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Oscar Pistorius murder case prosecutors tell of screams, gunshots

Track star Pistorius is indicted on charges including premeditated murder in the death of his girlfriend, model Reeva Steenkamp.

August 19, 2013|By Erin Conway-Smith
  • Oscar Pistorius appears in Pretoria Magistrate’s Court, where he was indicted on charges in the shooting death of model Reeva Steenkamp at his Pretoria home early Valentine’s Day. A trial is expected to begin in early March.
Oscar Pistorius appears in Pretoria Magistrate’s Court, where… (European Pressphoto Agency )

PRETORIA, South Africa — On the night South African athlete Oscar Pistorius fatally shot his girlfriend, neighbors allegedly heard the sound of a woman screaming. Silence followed, and then gunshots. And more screams.

That's the picture prosecutors are painting in the case against Pistorius, who was indicted Monday on charges including premeditated murder in the death of Reeva Steenkamp at his Pretoria home early Valentine's Day. A trial is expected to begin in early March.

Pistorius, a double amputee who used carbon-fiber blades to run in last year's London Olympics, has said he thought Steenkamp, a reality TV star and law school graduate, was an intruder when he shot her repeatedly through a bathroom door.

His brief but emotional appearance at Pretoria Magistrate's Court came on what would have been Steenkamp's 30th birthday.

During a 20-minute wait for proceedings to begin, Pistorius stood with his back to the crush of cameras, hands clasped with his brother Carl and sister Aimee in a quiet prayer. He paused several times to wipe tears from his face.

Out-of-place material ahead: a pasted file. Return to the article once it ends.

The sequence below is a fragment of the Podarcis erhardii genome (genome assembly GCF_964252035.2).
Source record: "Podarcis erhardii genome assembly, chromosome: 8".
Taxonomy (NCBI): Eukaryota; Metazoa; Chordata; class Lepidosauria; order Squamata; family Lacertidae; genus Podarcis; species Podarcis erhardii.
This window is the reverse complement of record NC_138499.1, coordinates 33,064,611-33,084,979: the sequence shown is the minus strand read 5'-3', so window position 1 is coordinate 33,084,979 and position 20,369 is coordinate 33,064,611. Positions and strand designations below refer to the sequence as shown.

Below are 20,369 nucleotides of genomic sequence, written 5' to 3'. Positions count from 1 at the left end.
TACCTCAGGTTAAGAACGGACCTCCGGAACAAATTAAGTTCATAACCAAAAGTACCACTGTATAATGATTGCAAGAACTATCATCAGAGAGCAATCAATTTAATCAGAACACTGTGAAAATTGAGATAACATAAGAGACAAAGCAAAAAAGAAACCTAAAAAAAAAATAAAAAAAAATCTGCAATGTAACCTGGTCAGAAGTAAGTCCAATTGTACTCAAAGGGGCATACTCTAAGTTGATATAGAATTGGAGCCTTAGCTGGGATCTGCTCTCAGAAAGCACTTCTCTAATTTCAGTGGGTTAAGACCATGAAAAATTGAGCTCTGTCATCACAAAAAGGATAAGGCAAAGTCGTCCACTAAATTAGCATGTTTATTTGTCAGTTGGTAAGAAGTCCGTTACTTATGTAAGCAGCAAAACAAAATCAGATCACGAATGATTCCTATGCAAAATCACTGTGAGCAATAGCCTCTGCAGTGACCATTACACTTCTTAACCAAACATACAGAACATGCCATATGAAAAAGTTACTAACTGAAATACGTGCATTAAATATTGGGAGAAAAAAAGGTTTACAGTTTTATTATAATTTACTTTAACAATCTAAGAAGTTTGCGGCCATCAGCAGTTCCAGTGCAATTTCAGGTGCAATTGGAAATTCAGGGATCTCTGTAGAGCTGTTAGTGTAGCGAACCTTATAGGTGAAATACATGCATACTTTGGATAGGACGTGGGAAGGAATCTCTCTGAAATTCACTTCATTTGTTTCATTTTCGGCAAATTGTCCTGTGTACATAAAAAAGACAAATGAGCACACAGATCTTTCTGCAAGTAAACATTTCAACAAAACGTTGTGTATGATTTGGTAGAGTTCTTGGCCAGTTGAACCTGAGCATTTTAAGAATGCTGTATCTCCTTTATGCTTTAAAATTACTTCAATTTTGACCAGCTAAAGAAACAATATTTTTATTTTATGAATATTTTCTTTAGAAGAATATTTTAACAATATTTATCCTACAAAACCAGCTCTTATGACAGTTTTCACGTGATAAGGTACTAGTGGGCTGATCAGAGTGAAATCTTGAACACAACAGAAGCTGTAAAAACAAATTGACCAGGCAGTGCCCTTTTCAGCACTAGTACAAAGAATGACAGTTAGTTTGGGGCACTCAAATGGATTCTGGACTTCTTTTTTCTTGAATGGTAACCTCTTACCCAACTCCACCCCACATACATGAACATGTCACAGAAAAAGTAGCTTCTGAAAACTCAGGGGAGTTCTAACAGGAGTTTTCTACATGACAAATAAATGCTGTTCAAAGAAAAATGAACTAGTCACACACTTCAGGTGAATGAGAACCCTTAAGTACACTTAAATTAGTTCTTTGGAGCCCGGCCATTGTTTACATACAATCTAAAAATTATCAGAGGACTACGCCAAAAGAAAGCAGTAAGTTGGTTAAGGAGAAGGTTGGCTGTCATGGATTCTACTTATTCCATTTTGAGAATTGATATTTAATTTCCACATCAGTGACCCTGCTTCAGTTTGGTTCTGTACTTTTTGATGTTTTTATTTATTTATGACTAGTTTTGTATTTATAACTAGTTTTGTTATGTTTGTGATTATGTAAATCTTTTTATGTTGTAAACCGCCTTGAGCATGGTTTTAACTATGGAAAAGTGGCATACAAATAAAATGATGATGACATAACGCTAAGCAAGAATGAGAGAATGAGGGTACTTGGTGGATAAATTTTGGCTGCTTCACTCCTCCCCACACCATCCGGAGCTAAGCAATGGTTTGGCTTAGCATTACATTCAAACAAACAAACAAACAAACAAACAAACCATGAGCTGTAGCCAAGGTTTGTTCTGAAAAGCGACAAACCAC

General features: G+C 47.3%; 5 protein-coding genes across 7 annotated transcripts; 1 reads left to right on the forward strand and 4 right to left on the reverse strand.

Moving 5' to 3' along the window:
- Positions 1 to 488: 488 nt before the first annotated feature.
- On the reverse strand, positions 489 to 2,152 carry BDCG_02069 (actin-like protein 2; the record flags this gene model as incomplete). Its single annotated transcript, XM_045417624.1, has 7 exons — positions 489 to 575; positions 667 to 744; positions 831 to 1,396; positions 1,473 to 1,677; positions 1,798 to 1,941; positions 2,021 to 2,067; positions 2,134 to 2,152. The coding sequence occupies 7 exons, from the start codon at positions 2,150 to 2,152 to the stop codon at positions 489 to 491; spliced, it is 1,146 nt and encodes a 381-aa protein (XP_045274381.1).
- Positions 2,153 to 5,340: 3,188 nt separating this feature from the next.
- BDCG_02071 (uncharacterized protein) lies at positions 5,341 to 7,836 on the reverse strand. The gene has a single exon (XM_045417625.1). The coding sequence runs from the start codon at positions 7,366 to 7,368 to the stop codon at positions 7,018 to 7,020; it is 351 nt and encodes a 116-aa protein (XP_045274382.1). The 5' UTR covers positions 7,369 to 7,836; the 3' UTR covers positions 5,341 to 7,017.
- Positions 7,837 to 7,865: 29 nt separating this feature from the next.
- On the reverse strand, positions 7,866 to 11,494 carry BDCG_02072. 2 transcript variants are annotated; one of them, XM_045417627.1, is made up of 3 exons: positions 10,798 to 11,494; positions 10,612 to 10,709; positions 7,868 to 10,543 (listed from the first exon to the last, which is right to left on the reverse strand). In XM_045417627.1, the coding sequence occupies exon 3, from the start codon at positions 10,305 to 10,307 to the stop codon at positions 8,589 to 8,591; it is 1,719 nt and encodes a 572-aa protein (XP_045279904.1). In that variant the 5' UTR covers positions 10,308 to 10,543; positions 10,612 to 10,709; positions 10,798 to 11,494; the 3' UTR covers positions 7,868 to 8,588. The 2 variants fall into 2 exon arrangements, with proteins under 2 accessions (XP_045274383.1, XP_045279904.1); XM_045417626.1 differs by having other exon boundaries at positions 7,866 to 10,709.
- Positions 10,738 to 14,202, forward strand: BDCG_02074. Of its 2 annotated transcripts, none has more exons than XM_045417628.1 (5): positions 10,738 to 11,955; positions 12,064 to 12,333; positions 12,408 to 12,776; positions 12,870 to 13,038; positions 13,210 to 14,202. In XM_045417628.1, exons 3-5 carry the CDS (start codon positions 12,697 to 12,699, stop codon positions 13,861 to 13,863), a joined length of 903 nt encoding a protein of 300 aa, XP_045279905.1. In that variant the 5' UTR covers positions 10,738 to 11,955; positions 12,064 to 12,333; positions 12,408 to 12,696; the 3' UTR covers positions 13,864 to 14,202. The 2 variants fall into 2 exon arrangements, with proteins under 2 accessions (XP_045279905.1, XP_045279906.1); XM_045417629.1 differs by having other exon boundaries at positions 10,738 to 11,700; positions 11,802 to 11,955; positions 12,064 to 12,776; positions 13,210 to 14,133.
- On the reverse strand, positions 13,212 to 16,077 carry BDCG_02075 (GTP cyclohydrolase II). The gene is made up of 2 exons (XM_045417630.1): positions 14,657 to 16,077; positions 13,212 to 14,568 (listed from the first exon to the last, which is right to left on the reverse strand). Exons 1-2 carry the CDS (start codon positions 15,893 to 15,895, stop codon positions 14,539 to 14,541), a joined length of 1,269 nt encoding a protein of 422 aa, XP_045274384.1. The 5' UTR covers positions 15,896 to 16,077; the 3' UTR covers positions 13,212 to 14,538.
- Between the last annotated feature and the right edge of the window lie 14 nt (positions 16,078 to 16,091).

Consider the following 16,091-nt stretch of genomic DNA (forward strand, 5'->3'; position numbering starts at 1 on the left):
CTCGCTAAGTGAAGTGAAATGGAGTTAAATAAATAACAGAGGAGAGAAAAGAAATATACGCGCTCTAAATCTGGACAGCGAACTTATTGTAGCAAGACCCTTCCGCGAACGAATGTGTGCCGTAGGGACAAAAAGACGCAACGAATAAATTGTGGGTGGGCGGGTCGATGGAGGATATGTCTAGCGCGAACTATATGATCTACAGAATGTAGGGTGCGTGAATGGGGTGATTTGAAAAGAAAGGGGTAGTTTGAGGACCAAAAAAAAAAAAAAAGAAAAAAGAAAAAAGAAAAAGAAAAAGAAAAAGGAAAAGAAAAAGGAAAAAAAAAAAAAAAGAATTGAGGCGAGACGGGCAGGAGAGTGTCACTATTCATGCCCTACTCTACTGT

In the next bench over sat Steenkamp's close friend Gina Myers and her family, arms around each other's shoulders.

Pistorius, 26, has also been charged with illegal possession of ammunition, related to unlicensed bullets found during a search of his home by police. He remains free on bail.

The indictment includes a list of 107 witnesses submitted by the prosecution. The names include friends of Steenkamp, ex-girlfriends of Pistorius, and numerous residents from the Silver Woods Country Estate where Pistorius lived.

The prosecution's charge sheet states that Steenkamp had locked herself in the toilet closet of a bathroom adjacent to the main bedroom in Pistorius' house at just past 3 a.m. on Feb. 14.

Pistorius "armed himself with a 9-millimeter pistol" and fired four shots through the locked door.

"The deceased was wounded and died on the scene," the document says. "The cause of death is given in the post-mortem report as multiple gunshot wounds.

"Some of the state witnesses heard a woman scream, followed by moments of silence, then heard gunshots and then more screaming."

Prosecutors sketched out their case that Pistorius fired bullets into the door to the toilet closet with the intention to kill.

The argument that he thought Steenkamp was an intruder — described in court documents as an "error in persona" — does not change the fact that he was shooting to kill.

"The accused said to witnesses on the scene that he thought she was an intruder. Even then, the accused shot with direct intention to kill a person," the indictment says.

During a previous hearing, Hilton Botha, the detective originally in charge of the investigation, told the court that police had statements from witnesses who heard an argument in the early hours of Feb. 14.

According to Botha, who has been listed by the prosecution as a witness for the trial, people who lived near Pistorius heard gunshots followed by screams and more gunshots.

If convicted of premeditated murder, Pistorius faces life imprisonment and at least 25 years without parole.

Outside the courtroom Monday, the Myers family, with whom Steenkamp lived in Johannesburg, huddled behind their lawyer Ian Levitt as he read a statement on their behalf.

Since the morning of Feb. 14, the statement said, "not a day has gone by that anyone who ever came into contact with Reeva Steenkamp hasn't thought about her."

"Now more than ever, her memory lives on for her friends who cannot forget the lasting effect she had on everyone she met."

Conway-Smith is a special correspondent.

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